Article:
Procurement Rules Crippled Councils and Now They’re Starting on Academies

Posted: May 6, 2018

Back through the mists of time when flares were fashionable and Margaret Thatcher was busy stealing milk from small children, procurement departments didn’t exist. Most purchases for schools were handled by the local authority and the man responsible for the area that needed to buy something would talk to sales people, peruse catalogues, decide on the best value and buy what was needed. The legal department would ensure contracts for bigger stuff were in place and the accounts department would check the terms and make the payments.

Fast forward to a time when three year olds have mobile phones and grammar schools are threatening a come back, catalogues are online, sales are online, and local authority accounts and legal departments are massively more efficient through technology. The process of buying stuff must be a doddle now! Not at all, there is a new department in the system, Procurement, the place where efficiency and savings go to die!

There is still a man who wants to buy stuff and has the real knowledge about what is needed, he still talks to sales people and peruses catalogues. However, once he has found the best product or service to meet his needs and budget, he now has to hand the job to Procurement. Procurement takes over and feeds the requirement in to a quagmire of bureaucracy to ensure the purchase is within a plethora of competition rules.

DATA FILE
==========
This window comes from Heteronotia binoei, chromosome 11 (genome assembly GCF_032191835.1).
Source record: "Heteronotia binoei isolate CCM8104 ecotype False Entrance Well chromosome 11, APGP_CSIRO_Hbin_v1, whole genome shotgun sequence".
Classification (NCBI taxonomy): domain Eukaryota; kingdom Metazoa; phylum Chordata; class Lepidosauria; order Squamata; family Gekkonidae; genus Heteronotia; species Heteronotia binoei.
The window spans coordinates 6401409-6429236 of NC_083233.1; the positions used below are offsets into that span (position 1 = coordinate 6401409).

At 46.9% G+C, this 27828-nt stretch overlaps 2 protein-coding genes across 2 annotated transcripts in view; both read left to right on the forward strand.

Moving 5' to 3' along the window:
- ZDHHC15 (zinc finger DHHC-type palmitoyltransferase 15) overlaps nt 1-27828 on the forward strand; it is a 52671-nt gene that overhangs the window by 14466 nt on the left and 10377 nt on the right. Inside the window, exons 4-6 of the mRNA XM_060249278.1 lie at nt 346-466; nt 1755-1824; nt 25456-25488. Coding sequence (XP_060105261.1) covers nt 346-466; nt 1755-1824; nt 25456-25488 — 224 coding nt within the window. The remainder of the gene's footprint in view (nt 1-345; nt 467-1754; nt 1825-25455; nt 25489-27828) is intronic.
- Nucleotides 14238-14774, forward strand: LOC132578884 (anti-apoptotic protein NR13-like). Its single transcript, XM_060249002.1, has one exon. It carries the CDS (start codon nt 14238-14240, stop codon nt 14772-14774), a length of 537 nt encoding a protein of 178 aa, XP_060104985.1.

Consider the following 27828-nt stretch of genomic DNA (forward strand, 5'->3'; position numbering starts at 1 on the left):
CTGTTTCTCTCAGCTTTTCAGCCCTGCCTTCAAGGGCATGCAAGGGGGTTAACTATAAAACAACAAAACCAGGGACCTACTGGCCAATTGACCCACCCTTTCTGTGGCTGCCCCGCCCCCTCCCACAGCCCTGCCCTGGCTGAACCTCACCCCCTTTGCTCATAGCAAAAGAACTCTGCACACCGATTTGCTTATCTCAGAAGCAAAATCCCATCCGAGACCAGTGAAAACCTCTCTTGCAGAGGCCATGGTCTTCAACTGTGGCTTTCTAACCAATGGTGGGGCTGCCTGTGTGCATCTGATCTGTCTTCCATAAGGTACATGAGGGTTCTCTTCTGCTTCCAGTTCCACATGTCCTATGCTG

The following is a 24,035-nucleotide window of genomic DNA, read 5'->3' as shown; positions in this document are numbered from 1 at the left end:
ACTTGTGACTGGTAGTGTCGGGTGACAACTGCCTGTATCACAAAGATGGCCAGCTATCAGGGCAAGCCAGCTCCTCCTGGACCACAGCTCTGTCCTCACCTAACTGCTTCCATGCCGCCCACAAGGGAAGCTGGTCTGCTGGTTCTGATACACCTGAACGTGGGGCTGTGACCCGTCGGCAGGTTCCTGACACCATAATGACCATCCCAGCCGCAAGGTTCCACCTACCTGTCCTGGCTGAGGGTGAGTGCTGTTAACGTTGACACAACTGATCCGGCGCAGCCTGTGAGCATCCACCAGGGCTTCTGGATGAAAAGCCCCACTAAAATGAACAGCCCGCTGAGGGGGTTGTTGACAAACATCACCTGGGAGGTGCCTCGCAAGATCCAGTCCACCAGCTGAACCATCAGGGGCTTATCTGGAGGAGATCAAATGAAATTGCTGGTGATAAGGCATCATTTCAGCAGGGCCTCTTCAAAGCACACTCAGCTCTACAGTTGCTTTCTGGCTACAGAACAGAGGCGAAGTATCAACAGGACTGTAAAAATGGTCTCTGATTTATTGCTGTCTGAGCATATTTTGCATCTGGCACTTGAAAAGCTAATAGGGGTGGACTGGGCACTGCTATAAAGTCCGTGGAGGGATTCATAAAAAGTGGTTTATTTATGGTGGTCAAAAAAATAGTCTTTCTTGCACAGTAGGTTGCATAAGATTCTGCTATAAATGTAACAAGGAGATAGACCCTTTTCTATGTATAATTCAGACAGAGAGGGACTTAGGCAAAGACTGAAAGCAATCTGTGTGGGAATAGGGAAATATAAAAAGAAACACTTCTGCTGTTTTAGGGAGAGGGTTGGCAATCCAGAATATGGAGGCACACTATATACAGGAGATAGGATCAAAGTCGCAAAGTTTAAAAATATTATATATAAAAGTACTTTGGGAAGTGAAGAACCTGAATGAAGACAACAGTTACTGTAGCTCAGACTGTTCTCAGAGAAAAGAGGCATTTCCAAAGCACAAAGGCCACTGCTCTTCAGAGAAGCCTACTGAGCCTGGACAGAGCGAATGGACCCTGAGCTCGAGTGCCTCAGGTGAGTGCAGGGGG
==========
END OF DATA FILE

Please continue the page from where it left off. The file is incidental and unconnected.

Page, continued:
Now I have no issue within ensuring best value and compliance with competition rules, my issue is the money wasted in the procurement process and the anti-competitive nature of the process.

Procurement departments in most local authorities are now larger than Accounts and Legal combined. They have devised an anti-competition masterpiece, the framework contract. Instead of buying what they need when they need it at the best price available at the time, they lay out a massive contract for everything they may need in the next five years and run a massive tender exercise to which only the biggest companies can afford to respond. The massive companies then have the monopoly on those services and bully the small guys in their supply chain to work with their often ridiculous price structure.

In my opinion, Procurement has been the main contributory factor in creating the inefficiency we all perceive in our dealings with local authorities.

As the new education landscape of Academies and MATs emerged, a breath of fresh air blew through purchase administration for schools. Some of the early success stories for academy efficiency can be attributed to a light bureaucratic touch and nimbleness with the freedom to make decisions quickly.

I lived through the slow unstoppable growth of Procurement in my dealings with local authorities and witnessed the subsequent death of efficiency. I’ve worked with academies since their inception and can see the first green shoots of procurement as a function starting to take hold and like japanese knotweed, it will grow unchecked and strangle efficiency. The first time I hear an Academy or MAT say the words ‘framework contract’, I think I’ll run for the hills!



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